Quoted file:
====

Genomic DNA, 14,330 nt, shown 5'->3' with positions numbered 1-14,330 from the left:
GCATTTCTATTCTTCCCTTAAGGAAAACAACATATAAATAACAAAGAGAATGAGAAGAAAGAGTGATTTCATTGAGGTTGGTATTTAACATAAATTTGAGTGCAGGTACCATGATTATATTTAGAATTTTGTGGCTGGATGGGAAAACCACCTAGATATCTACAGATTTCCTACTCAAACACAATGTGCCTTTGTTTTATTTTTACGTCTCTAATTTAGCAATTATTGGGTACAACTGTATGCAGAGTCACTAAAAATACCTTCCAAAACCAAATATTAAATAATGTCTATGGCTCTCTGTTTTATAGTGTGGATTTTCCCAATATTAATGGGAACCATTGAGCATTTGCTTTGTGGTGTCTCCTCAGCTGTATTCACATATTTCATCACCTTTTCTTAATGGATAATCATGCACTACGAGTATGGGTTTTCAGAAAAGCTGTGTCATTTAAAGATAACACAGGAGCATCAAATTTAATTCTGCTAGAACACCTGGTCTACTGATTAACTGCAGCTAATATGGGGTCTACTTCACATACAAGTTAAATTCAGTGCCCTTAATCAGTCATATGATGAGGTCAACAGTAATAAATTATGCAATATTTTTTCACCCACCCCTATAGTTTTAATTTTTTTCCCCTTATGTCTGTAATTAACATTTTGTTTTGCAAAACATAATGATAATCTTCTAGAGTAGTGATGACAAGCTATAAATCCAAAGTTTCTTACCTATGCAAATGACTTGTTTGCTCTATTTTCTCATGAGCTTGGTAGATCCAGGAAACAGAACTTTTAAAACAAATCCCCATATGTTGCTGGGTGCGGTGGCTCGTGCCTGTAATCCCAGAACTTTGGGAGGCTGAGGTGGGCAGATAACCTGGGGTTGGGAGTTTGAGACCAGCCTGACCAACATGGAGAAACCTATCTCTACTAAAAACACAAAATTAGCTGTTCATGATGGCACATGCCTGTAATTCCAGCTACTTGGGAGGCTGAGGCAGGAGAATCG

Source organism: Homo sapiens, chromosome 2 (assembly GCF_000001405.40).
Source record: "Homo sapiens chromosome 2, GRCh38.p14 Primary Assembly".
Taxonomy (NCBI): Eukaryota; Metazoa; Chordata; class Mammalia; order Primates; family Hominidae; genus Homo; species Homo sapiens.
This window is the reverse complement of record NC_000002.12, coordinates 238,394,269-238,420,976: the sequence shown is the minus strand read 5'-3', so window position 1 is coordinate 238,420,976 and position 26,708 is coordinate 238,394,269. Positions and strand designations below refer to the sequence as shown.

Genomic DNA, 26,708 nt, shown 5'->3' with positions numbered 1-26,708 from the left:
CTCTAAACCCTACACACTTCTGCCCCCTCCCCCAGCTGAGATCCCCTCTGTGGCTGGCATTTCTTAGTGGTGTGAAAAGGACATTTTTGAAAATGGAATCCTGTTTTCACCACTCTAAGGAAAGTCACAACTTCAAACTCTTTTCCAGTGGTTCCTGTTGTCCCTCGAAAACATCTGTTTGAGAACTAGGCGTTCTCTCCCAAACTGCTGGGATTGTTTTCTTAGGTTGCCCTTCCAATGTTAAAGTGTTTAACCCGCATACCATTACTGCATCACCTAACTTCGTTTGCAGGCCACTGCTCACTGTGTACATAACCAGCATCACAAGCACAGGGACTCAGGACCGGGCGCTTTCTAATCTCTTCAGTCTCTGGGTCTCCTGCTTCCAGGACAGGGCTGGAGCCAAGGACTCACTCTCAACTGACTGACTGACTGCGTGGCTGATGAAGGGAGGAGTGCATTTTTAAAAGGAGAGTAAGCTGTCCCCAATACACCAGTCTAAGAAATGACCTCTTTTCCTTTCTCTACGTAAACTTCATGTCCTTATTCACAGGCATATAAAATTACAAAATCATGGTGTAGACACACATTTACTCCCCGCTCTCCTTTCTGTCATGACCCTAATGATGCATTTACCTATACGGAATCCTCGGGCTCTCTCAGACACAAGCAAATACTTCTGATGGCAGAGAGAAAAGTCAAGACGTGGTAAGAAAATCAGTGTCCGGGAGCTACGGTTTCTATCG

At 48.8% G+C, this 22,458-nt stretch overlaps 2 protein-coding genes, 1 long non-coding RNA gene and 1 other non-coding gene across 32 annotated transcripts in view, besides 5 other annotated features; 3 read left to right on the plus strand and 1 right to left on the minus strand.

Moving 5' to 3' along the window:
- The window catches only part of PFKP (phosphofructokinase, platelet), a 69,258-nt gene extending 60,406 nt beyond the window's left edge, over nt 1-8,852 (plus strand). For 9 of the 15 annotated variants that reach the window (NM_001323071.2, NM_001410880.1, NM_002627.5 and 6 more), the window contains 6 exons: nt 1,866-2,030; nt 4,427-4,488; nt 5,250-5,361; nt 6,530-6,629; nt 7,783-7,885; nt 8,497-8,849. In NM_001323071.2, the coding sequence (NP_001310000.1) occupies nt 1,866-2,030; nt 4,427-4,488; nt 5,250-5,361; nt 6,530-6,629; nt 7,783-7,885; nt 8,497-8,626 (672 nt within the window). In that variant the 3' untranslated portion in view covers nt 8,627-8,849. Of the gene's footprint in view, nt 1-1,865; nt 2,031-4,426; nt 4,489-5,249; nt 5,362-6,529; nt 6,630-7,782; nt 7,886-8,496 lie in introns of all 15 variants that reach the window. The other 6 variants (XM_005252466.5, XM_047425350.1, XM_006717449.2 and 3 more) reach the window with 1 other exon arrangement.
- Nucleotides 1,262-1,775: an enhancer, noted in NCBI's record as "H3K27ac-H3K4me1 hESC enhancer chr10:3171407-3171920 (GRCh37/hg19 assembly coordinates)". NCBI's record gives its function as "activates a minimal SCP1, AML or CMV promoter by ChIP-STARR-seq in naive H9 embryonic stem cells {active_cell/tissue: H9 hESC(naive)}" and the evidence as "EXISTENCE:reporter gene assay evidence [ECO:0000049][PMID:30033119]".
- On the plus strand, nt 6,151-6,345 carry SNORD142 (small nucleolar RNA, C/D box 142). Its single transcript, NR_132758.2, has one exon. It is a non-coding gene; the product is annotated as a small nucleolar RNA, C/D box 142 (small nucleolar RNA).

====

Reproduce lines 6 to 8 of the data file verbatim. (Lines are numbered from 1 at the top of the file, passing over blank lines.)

This window is the reverse complement of record NC_000002.12, coordinates 238,394,269-238,420,976: the sequence shown is the minus strand read 5'-3', so window position 1 is coordinate 238,420,976 and position 26,708 is coordinate 238,394,269. Positions and strand designations below refer to the sequence as shown.

Genomic DNA, 26,708 nt, shown 5'->3' with positions numbered 1-26,708 from the left:
CTCTAAACCCTACACACTTCTGCCCCCTCCCCCAGCTGAGATCCCCTCTGTGGCTGGCATTTCTTAGTGGTGTGAAAAGGACATTTTTGAAAATGGAATCCTGTTTTCACCACTCTAAGGAAAGTCACAACTTCAAACTCTTTTCCAGTGGTTCCTGTTGTCCCTCGAAAACATCTGTTTGAGAACTAGGCGTTCTCTCCCAAACTGCTGGGATTGTTTTCTTAGGTTGCCCTTCCAATGTTAAAGTGTTTAACCCGCATACCATTACTGCATCACCTAACTTCGTTTGCAGGCCACTGCTCACTGTGTACATAACCAGCATCACAAGCACAGGGACTCAGGACCGGGCGCTTTCTAATCTCTTCAGTCTCTGGGTCTCCTGCTTCCAGGACAGGGCTGGAGCCAAGGACTCACTCTCAACTGACTGACTGACTGCGTGGCTGATGAAGGGAGGAGTGCATTTTTAAAAGGAGAGTAAGCTGTCCCCAATACACCAGTCTAAGAAATGACCTCTTTTCCTTTCTCTACGTAAACTTCATGTCCTTATTCACAGGCATATAAAATTACAAAATCATGGTGTAGACACACATTTACTCCCCGCTCTCCTTTCTGTCATGACCCTAATGATGCATTTACCTATACGGAATCCTCGGGCTCTCTCAGACACAAGCAAATACTTCTGATGGCAGAGAGAAAAGTCAAGACGTGGTAAGAAAATCAGTGTCCGGGAGCTACGGTTTCTATCG